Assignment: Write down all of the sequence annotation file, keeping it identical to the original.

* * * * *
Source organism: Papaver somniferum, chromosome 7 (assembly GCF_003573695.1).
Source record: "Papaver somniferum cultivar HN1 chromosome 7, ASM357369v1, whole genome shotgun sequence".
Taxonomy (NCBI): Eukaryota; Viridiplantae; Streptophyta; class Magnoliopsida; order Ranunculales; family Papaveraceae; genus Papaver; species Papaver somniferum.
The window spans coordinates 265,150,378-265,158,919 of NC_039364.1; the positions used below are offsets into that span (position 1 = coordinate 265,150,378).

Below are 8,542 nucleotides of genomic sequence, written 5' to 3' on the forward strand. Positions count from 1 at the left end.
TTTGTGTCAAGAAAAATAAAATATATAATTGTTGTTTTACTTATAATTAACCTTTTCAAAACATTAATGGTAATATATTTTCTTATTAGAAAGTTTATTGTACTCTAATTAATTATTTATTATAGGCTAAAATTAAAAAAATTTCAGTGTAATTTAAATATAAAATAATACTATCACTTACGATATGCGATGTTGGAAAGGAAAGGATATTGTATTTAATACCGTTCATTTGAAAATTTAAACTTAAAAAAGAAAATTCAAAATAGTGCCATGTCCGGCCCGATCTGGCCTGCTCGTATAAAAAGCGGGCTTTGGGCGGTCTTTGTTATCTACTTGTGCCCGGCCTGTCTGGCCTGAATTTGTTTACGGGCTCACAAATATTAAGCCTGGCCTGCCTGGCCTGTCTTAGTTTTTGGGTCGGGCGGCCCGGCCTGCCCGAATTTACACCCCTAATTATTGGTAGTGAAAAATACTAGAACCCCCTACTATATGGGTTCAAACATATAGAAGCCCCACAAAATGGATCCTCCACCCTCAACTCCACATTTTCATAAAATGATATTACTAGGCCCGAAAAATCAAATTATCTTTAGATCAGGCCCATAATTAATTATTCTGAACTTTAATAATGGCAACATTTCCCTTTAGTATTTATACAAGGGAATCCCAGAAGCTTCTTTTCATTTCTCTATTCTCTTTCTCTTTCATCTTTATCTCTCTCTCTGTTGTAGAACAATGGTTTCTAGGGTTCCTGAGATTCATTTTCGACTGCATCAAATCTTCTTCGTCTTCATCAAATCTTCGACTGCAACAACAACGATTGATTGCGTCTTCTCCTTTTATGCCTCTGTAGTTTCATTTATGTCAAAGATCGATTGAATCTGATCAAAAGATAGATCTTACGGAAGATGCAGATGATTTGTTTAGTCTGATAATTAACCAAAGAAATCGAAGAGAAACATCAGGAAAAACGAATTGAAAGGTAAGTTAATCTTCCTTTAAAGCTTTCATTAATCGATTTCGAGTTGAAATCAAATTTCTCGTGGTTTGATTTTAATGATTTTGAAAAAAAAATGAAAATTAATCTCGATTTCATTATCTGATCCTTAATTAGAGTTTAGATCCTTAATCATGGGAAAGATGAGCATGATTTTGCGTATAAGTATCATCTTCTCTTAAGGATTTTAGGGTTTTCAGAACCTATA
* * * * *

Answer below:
Source organism: Papaver somniferum, chromosome 7 (assembly GCF_003573695.1).
Source record: "Papaver somniferum cultivar HN1 chromosome 7, ASM357369v1, whole genome shotgun sequence".
Taxonomy (NCBI): Eukaryota; Viridiplantae; Streptophyta; class Magnoliopsida; order Ranunculales; family Papaveraceae; genus Papaver; species Papaver somniferum.
The window spans coordinates 265,150,378-265,158,919 of NC_039364.1; the positions used below are offsets into that span (position 1 = coordinate 265,150,378).

Below are 8,542 nucleotides of genomic sequence, written 5' to 3' on the forward strand. Positions count from 1 at the left end.
TTTGTGTCAAGAAAAATAAAATATATAATTGTTGTTTTACTTATAATTAACCTTTTCAAAACATTAATGGTAATATATTTTCTTATTAGAAAGTTTATTGTACTCTAATTAATTATTTATTATAGGCTAAAATTAAAAAAATTTCAGTGTAATTTAAATATAAAATAATACTATCACTTACGATATGCGATGTTGGAAAGGAAAGGATATTGTATTTAATACCGTTCATTTGAAAATTTAAACTTAAAAAAGAAAATTCAAAATAGTGCCATGTCCGGCCCGATCTGGCCTGCTCGTATAAAAAGCGGGCTTTGGGCGGTCTTTGTTATCTACTTGTGCCCGGCCTGTCTGGCCTGAATTTGTTTACGGGCTCACAAATATTAAGCCTGGCCTGCCTGGCCTGTCTTAGTTTTTGGGTCGGGCGGCCCGGCCTGCCCGAATTTACACCCCTAATTATTGGTAGTGAAAAATACTAGAACCCCCTACTATATGGGTTCAAACATATAGAAGCCCCACAAAATGGATCCTCCACCCTCAACTCCACATTTTCATAAAATGATATTACTAGGCCCGAAAAATCAAATTATCTTTAGATCAGGCCCATAATTAATTATTCTGAACTTTAATAATGGCAACATTTCCCTTTAGTATTTATACAAGGGAATCCCAGAAGCTTCTTTTCATTTCTCTATTCTCTTTCTCTTTCATCTTTATCTCTCTCTCTGTTGTAGAACAATGGTTTCTAGGGTTCCTGAGATTCATTTTCGACTGCATCAAATCTTCTTCGTCTTCATCAAATCTTCGACTGCAACAACAACGATTGATTGCGTCTTCTCCTTTTATGCCTCTGTAGTTTCATTTATGTCAAAGATCGATTGAATCTGATCAAAAGATAGATCTTACGGAAGATGCAGATGATTTGTTTAGTCTGATAATTAACCAAAGAAATCGAAGAGAAACATCAGGAAAAACGAATTGAAAGGTAAGTTAATCTTCCTTTAAAGCTTTCATTAATCGATTTCGAGTTGAAATCAAATTTCTCGTGGTTTGATTTTAATGATTTTGAAAAAAAAATGAAAATTAATCTCGATTTCATTATCTGATCCTTAATTAGAGTTTAGATCCTTAATCATGGGAAAGATGAGCATGATTTTGCGTATAAGTATCATCTTCTCTTAAGGATTTTAGGGTTTTCAGAACCTATA